Symposium on Timothy Matovina's new book, "Latino Catholicism: Transformation in America's Largest Church"
Chicago, IL 60637
Timothy MatovinaUniversity of Notre Dame
Peter J. CasarellaDuke Divinity School
Kathleen Neils ConzenUniversity of Chicago
Cosponsored by The American Religious History Workshop and The Center for Latin American Studies
Finely researched, engagingly written, and more comprehensive than any other book on the subject, Timothy Matovina's Latino Catholicism is a scholarly labor of love that does justice to the historic presence of Latino Catholics in America….His book raises the bar for studies of U.S. religion and society.
-Allan Figueroa Deck, S.J.
Timothy Matovina (University of Notre Dame)
with responses from:
Peter Casarella (DePaul University)
Kathleen Conzen (University of Chicago)
Timothy Matovina is professor of theology and the William and Anna Jean Cushwa Director of the Cushwa Center for the Study of American Catholicism at the University of Notre Dame. His books include Guadalupe and Her Faithful: Latino Catholics in San Antonio, from Colonial Origins to the Present and Horizons of the Sacred: Mexican Traditions in U.S. Catholicism.
Peter J. Casarella is Professor of Theology at Duke Divinity School. He received his PhD in Religious Studies at Yale University. Casarella previously served as professor of Systematic Theology at the University of Notre Dame and as director of the Latin American North American Church Concerns (LANACC) project in the Kellogg Institute for International Studies. Casarella has served as president of The American Cusanus Society, The Academy of Catholic Hispanic Theologians in the U.S. (ACHTUS), and the Academy of Catholic Theologians (ACT). He is currently serving a second five-year term on the International Roman Catholic-Baptist World Alliance Ecumenical Dialogue and served also on the Roman Catholic-World Communion of Reformed Churches Dialogue. He has authored or edited several books, including: Cuerpo de Cristo: The Hispanic Presence in the U.S. Catholic Church (1998), A World for All? Global Civil Society in Political Theory and Trinitarian Theology (2011), and most recently, Word as Bread: Language and Theology in Nicholas of Cusa (2017)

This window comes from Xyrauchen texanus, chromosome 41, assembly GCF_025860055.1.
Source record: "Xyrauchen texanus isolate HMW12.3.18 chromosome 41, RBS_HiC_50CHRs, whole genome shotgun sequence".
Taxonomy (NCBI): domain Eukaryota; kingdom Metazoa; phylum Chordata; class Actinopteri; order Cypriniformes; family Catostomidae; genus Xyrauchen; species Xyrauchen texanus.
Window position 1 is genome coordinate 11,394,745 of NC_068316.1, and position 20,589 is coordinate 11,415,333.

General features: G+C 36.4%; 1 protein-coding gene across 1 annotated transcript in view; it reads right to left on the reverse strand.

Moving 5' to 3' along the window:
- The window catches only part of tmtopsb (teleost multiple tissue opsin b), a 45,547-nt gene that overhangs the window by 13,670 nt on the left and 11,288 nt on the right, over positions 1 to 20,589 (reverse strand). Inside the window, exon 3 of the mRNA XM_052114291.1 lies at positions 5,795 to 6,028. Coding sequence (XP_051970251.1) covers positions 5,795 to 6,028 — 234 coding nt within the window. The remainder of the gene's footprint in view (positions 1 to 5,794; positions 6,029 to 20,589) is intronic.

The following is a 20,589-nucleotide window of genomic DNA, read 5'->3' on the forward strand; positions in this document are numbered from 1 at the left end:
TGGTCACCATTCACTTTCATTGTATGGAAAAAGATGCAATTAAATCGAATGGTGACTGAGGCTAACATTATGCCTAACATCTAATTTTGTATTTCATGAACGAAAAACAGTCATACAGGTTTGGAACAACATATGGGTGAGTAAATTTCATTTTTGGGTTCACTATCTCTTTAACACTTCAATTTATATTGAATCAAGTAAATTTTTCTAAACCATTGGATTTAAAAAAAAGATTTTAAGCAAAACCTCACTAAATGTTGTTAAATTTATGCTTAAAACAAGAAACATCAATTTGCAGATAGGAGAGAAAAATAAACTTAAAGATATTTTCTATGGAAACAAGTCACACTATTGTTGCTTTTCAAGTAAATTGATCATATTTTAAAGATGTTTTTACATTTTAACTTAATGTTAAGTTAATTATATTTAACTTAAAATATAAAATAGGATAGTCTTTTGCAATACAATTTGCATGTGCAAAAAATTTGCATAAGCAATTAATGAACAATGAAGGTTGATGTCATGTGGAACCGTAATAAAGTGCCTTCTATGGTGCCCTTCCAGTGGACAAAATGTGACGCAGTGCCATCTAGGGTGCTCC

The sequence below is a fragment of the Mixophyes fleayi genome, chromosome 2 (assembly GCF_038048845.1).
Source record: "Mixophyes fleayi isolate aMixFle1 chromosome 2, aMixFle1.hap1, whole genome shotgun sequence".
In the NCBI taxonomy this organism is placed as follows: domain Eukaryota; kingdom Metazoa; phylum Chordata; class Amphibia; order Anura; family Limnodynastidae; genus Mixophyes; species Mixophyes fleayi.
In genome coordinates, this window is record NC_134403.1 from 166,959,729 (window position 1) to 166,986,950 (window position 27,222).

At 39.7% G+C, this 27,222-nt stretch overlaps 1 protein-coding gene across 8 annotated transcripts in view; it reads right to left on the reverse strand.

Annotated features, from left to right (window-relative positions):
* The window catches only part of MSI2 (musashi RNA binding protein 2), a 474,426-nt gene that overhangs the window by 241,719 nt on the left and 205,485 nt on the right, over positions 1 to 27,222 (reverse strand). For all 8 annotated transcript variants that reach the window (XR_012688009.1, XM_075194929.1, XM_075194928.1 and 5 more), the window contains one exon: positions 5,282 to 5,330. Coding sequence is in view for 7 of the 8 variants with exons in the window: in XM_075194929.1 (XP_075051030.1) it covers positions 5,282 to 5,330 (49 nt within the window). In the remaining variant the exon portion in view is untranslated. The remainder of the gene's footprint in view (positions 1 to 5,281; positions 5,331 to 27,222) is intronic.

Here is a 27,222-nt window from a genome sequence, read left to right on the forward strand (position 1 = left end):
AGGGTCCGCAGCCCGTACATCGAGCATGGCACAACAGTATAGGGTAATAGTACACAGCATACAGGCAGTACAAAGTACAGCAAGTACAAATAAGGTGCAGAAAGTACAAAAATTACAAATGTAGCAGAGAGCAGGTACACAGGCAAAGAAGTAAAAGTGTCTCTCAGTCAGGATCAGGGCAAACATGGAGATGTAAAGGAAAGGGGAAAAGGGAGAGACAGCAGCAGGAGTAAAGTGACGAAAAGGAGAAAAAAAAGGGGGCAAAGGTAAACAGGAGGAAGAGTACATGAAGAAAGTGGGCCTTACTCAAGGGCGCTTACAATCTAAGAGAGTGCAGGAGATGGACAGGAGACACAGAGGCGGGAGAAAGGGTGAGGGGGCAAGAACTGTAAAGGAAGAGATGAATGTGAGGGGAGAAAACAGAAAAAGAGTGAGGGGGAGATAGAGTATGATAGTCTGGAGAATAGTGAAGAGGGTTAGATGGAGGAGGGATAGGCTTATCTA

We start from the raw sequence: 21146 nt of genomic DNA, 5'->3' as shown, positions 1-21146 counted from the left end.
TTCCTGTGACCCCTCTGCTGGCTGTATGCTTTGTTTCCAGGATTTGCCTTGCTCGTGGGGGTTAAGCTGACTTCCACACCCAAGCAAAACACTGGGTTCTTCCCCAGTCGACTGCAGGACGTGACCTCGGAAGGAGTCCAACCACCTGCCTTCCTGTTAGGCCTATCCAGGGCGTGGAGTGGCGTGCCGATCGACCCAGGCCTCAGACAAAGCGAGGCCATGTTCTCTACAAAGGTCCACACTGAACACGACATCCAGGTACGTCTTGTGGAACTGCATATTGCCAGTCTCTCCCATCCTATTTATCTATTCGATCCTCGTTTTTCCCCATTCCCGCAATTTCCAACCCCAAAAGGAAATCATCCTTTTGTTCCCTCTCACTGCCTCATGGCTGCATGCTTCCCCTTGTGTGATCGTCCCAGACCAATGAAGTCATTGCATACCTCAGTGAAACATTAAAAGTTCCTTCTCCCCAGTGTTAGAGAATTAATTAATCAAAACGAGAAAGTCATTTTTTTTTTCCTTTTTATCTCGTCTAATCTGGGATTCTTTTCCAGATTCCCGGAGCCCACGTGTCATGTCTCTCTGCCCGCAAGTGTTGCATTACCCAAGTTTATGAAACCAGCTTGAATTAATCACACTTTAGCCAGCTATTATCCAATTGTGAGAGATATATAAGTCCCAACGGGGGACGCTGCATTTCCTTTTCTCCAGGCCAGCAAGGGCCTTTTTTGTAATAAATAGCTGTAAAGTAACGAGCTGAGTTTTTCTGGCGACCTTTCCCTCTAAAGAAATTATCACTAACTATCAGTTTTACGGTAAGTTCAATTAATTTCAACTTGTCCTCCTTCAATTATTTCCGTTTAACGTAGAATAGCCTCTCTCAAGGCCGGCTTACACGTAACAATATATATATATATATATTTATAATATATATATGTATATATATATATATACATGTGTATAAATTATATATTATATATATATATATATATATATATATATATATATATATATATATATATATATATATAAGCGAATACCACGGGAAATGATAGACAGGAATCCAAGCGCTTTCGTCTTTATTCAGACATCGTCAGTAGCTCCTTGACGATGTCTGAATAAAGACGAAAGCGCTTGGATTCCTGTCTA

Kathleen Neils Conzen is the Thomas E. Donnelley Professor Emerita of American History and the College at the University of Chicago. Conzen’s research and teaching focus on the social and political history of the United States in the 19th century, with a special interest in issues of immigration, ethnicity, religion, western settlement, and urban development.